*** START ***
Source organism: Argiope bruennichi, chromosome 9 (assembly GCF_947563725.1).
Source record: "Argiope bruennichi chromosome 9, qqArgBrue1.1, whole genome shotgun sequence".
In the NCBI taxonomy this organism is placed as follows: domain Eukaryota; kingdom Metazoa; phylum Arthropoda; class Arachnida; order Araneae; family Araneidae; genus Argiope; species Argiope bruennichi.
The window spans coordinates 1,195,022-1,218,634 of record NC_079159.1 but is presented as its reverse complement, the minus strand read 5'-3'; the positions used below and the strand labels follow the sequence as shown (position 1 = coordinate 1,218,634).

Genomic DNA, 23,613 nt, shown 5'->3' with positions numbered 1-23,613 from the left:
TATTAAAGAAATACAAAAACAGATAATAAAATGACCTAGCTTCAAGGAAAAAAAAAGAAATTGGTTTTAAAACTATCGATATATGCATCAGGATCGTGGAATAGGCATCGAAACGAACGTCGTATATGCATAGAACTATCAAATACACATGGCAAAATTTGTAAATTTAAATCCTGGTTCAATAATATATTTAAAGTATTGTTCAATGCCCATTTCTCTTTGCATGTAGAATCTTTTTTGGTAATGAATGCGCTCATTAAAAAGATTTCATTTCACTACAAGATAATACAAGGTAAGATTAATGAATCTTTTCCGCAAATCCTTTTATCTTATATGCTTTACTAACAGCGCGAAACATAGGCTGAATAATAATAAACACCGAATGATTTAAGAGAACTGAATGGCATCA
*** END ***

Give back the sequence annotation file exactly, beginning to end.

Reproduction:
Source organism: Argiope bruennichi, chromosome 9 (assembly GCF_947563725.1).
Source record: "Argiope bruennichi chromosome 9, qqArgBrue1.1, whole genome shotgun sequence".
In the NCBI taxonomy this organism is placed as follows: domain Eukaryota; kingdom Metazoa; phylum Arthropoda; class Arachnida; order Araneae; family Araneidae; genus Argiope; species Argiope bruennichi.
The window spans coordinates 1,195,022-1,218,634 of record NC_079159.1 but is presented as its reverse complement, the minus strand read 5'-3'; the positions used below and the strand labels follow the sequence as shown (position 1 = coordinate 1,218,634).

Genomic DNA, 23,613 nt, shown 5'->3' with positions numbered 1-23,613 from the left:
TATTAAAGAAATACAAAAACAGATAATAAAATGACCTAGCTTCAAGGAAAAAAAAAGAAATTGGTTTTAAAACTATCGATATATGCATCAGGATCGTGGAATAGGCATCGAAACGAACGTCGTATATGCATAGAACTATCAAATACACATGGCAAAATTTGTAAATTTAAATCCTGGTTCAATAATATATTTAAAGTATTGTTCAATGCCCATTTCTCTTTGCATGTAGAATCTTTTTTGGTAATGAATGCGCTCATTAAAAAGATTTCATTTCACTACAAGATAATACAAGGTAAGATTAATGAATCTTTTCCGCAAATCCTTTTATCTTATATGCTTTACTAACAGCGCGAAACATAGGCTGAATAATAATAAACACCGAATGATTTAAGAGAACTGAATGGCATCA